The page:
But Kikuko’s disconnect with the world makes her a difficult protagonist, and often makes Fortune Favors Lady Nikuko feel like a random grab bag of events that don’t add up to a coherent whole. A conflict Kikuko has with her best friend over who gets chosen last at basketball highlights the trouble Kikuko has with expressing herself, or even deciding what she feels about anything — a particularly unfortunate trait for a story’s point-of-view character. Her interest in a local boy who makes weird faces at her when no one’s looking feels a bit like a slightly older version of Satsuki and Kanta’s distrustful preteen relationship in My Neighbor Totoro, but without the charm or warmth. Like so many sleepy central characters in so many summer-themed anime stories, Kikuko is drifting blank-faced through life, passively waiting for the moment that makes her life and her needs come into focus.
At least the world around her is one worth drifting through. Children of the Sea art director Shinji Kimura ensured Fortune Favors Lady Nikuko is vividly illustrated, set in a sunlit village full of exquisite detail. It’s the kind of anime story where the rust on an old boat, the glimmer of sunlight on the ocean, and the marbling of fat in a thick cut of meat are all rendered in bright, sharper-than-life detail, such that every shot feels like a celebration of the world’s richness and complexity. Those settings borrowed from Totoro — the deep green woods with their shrine gate, the sunny fields kids run through on their way to and from school, the sloshing and sodden versions of those fields on a rainy day — are all gorgeously intense.
And in spite of Kikuko’s prejudices against and resentment of her loud, shrill mom — who’s often drawn with a cartoonish stylization that recalls Studio Ghibli’s My Neighbors the Yamadas more than its other movies — Nikuko’s backstory does have some strong emotional resonance. Her habit of falling for men who use her, her attempts to work herself out of debt, her close friendship with one of her strip-club co-workers — they all tell the story of a woman who’s easily taken advantage of, and insists on bouncing back.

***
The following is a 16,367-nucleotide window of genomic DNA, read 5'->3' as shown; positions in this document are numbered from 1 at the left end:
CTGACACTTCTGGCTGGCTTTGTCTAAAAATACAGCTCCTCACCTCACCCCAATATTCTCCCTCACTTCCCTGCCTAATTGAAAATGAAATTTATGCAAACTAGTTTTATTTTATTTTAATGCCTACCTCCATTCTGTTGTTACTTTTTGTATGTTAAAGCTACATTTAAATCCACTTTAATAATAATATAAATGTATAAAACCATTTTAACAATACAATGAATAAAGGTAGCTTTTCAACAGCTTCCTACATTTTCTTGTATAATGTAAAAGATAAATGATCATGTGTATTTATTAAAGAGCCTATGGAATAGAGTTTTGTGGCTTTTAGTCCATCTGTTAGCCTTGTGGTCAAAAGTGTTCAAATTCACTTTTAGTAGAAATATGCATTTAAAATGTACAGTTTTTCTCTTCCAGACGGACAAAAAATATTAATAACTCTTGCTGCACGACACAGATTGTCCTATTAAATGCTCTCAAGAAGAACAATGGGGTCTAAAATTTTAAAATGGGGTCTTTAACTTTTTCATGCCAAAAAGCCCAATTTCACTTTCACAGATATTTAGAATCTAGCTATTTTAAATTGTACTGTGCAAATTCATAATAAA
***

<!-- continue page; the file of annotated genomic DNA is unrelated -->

On paper, the idea of a self-absorbed, dreamy daughter finally learning how to look past her mom’s surface and put their relationship in perspective may sound like a beautiful thing. But in execution, it frequently feels garish and insulting instead, with so much of the film laughing at Nikuko’s expense that the reversal seems like too little, too late. The whole film might feel significantly warmer on a second viewing — it takes quite a while to become clear that while Kikuko is the narrator, the focus character, and the one framing and visualizing this story, her mom is actually its hero, and the narrow-mindedness and cruelty Kikuko brings to the world isn’t a default lens, but a problem that needs to be resolved. Nikuko’s strength and sacrifices are key to understanding her, but getting to that point of the story takes some emotional labor.
Some elements of Fortune Favors Lady Nikuko just aren’t going to land for an English-speaking audience, from Nikuko’s kanji-based puns to the characteristic Osaka accent that marks her as a showy, crass rube. (The press notes point out that Kikuko speaks with that accent at home with her mother, but not around other people — a particularly fine character detail that American audiences will likely miss, at least in the subtitled version GKIDS supplied for review.) The idea of a 150-pound woman being a bloated whale-monster is also going to feel odd to a country where the reported average weight for a woman is 162.
But maybe the oddest element of the film to a general audience will be the sense of seeing what feels like a familiar anime world — one where loudness and individuality are suspect, where quiet kids with emotional burdens are the heroes, where the natural world is beautiful and inviting — and then having to learn a new symbolic language around it, to understand that we aren’t seeing a world as it is. It’s a heady concept, and an ambitious one that doesn’t fully track the first time through. It’s a movie that may look a lot better in the rearview mirror than it does in the moment.
Fortune Favors Lady Nikuko is in limited theatrical release in America. Check the movie’s website for theaters and showtimes.